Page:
Re: [isabelle] Arity limitations of type classes?
Quoting Rafal Kolanski <rafalk at cse.unsw.edu.au>:
What I really want is a type class representing words of length 8, 16
or 32. I would then be able to show that words of this class are
"storable" (another class) in the C sense (byte, short, int). However,
once I declare word_len8 to be storable, I can't do that for word_len16
because bit0 takes word_len8 to word_len16. Sadly, I don't think there
is a way to get around this nicely.
If I understand you correctly, what you need is a type class like this
one, which includes only types of size 8, 16, or 32:
axclass card_8_16_32 < finite
card_8_16_32: "CARD('a) = 8 | CARD('a) = 16 | CARD('a) = 32"
However, you also want to be able to show that the type (bit0 'a) is
an instance of this class, for appropriate argument types. I.e., you
need to have a class instance of the form
instance bit0 :: (???) card_8_16_32
Now the question is, what is the most general type class you need to
put in place of the question marks? Since bit0 doubles the cardinality
of its argument type, what you need is a type class that includes only
types of size 4, 8, or 16:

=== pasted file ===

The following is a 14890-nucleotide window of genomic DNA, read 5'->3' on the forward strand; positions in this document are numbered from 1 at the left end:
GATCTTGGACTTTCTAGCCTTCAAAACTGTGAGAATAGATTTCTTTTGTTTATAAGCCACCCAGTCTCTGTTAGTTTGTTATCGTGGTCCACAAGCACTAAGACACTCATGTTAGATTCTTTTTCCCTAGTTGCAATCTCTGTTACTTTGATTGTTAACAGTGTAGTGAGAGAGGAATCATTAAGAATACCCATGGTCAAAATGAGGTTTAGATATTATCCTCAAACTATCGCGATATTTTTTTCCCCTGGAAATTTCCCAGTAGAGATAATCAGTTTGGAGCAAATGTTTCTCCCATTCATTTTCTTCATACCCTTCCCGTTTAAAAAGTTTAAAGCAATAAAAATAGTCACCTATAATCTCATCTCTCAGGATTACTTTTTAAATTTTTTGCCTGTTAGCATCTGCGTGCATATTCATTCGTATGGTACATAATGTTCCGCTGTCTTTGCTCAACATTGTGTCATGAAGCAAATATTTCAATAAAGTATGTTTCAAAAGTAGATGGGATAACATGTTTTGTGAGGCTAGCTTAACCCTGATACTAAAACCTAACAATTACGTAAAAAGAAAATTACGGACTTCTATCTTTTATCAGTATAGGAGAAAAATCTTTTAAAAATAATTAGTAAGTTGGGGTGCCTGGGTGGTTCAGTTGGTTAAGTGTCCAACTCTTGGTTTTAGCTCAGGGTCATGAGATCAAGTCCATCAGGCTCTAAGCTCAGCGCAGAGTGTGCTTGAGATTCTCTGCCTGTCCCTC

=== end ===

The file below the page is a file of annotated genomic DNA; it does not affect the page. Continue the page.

axclass card_4_8_16 < finite
card_4_8_16: "CARD('a) = 4 | CARD('a) = 8 | CARD('a) = 16"
Now you can prove the following:
instance bit0 :: (card_4_8_16) card_8_16_32
Of course, now we need to provide another instance to show that bit0
'a :: card_4_8_16 for appropriate argument types. So we just repeat
the process, adding more type classes until we get to class card_1,
which serves as a base case.
axclass card_2_4_8 < finite
card_2_4_8: "CARD('a) = 2 | CARD('a) = 4 | CARD('a) = 8"
axclass card_1_2_4 < finite
card_1_2_4: "CARD('a) = Suc 0 | CARD('a) = 2 | CARD('a) = 4"
axclass card_1_2 < finite
card_1_2: "CARD('a) = Suc 0 | CARD('a) = 2"
axclass card_1 < finite
card_1: "CARD('a) = Suc 0"
instance bit0 :: (card_2_4_8) card_4_8_16
instance bit0 :: (card_1_2_4) card_2_4_8
instance bit0 :: (card_1_2) card_1_2_4
instance bit0 :: (card_1) card_1_2
instance num1 :: card_1_2_4
instance num1 :: card_1_2
instance num1 :: card_1
We can show that these instance declarations are sufficient by
declaring the following constant:
store :: "'a::card_8_16_32 => int list"
term "store (x::32)" (* OK *)
term "store (x::16)" (* OK *)
term "store (x::8)" (* OK *)
term "store (x::64)" (* type error *)
term "store (x::20)" (* type error *)
Hopefully these type classes will work for you. However, I expect that
defining overloaded operations on these type classes might be a bit
tricky. Constant definitions would probably need to do case analysis
on the cardinality of the type argument, but I haven't tried this.
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